From ‘catching his breath every 10 minutes’ to running ultramarathons - meet Wiganer Chris Colquitt

He couldn’t go further than 10 minutes without having to stop to catch his breath.

But now, one Wiganer preparing to take on his latest marathon has proven that anyone can succeed.

Before the pandemic, Chris Colquitt hadn’t touched his trainers in years. But, as like thousands across the UK trapped indoors, the 40-year-old decided “there was nothing to do during lockdown except run again.”

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Chris ColquittChris Colquitt
Chris Colquitt
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In early 2020, Chris started jogging up hills and running around his home in Wigan but had to stop running every 10 minutes to catch his breath.

Before too long, though, twenty minute runs at the weekend turned into a routine until he entered his first event: a 67-mile ultramarathon called the Canterbury Trail. After less than a year of intensive training, he took on his first challenge and managed to cross the finish line in pain but victorious.

“I really enjoyed the run, if that’s not too weird to say when you’re knackered and covered in blisters,” Chris said.

Chris runs and raises money for Plan International – a humanitarian organisation which advances children’s rights and equality for girls by making sure they have access to education, health care, clean water and future opportunities – an organisation he says is in line with his personal aims.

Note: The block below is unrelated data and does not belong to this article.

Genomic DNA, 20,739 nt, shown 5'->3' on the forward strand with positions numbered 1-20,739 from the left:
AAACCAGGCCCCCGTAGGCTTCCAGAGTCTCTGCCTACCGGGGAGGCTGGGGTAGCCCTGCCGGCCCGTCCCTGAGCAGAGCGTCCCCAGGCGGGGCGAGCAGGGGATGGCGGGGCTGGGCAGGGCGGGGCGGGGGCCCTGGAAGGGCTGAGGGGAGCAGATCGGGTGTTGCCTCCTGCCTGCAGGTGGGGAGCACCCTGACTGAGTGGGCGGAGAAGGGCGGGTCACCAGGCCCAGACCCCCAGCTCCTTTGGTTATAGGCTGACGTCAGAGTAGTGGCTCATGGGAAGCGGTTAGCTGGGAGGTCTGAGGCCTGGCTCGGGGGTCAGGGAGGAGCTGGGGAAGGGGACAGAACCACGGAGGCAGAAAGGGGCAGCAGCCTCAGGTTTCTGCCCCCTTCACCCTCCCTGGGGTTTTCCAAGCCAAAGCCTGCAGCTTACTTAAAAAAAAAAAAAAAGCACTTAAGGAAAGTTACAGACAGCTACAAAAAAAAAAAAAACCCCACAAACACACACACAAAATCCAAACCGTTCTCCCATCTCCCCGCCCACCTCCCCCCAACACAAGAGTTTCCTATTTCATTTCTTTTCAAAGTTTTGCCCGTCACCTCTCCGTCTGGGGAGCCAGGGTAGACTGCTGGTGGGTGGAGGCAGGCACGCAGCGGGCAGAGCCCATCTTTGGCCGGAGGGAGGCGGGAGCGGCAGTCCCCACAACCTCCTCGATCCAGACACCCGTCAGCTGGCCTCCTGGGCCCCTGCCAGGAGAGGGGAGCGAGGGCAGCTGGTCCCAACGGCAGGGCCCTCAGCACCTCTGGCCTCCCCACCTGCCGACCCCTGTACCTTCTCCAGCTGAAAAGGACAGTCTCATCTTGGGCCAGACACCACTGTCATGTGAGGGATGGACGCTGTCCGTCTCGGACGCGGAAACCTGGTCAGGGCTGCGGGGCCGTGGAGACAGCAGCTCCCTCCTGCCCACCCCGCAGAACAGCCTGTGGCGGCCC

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“Some of the biggest social issues can only be tackled through equality, climate change is a big one for me. We need broad solutions like making sure that young girls are given an education and future, increasing the number of scientists across the planet, and giving girls a chance – this is what’s important to me.

“This is the reason I love running for Plan.”

By 2022, Chris had taken on six other challenges for the same charity and is now hoping to raise £2,000 for the cause as he runs the London Marathon for the first time in April.

Chris and his family sponsor a five-year-old girl through Plan. This led to the two families sharing letters and Christmas presents throughout her education.

“It is lovely to be in touch with somebody on the other side of the world,” Chris said. Through Chris’ previous fundraising efforts totalling £2,337 to date, Plan has received enough money to build a school playground in Sri Lanka.

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As well as an ambitious fundraising total, Chris has high hopes for the run itself. He said: “I just think, if you’re going to do the London Marathon, you’ve got to do it properly!

“I completed the Manchester Marathon last year in four hours and six minutes for Plan, and those six minutes kill me.

“I want to get under four hours for the London Marathon. I’ll be happy with 3 hours 59.”

Chris is also passionate about Plan’s work in the UK, on the Crime Not Complement campaign, which would see public sexual harassment criminalised. The aim is to make women and girls feel safer on the streets.

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“As a husband and the father of a daughter, I’m 100 per cent behind this campaign,” Chris added. “Other peoples’ actions shouldn’t affect whether people can train and get fit without fear.”

His advice to others thinking about taking on the challenge for this charity or another cause close to peoples’ hearts is “you can do it”.

“I’ve learned over the past two years that there is nothing stopping you. When you’re running, it hurts, but once it’s finished you feel so much better, and the more you train the better you feel.

“There’s no secret other than putting on your trainers and going for it.”

To support Chris’ fundraiser go here:

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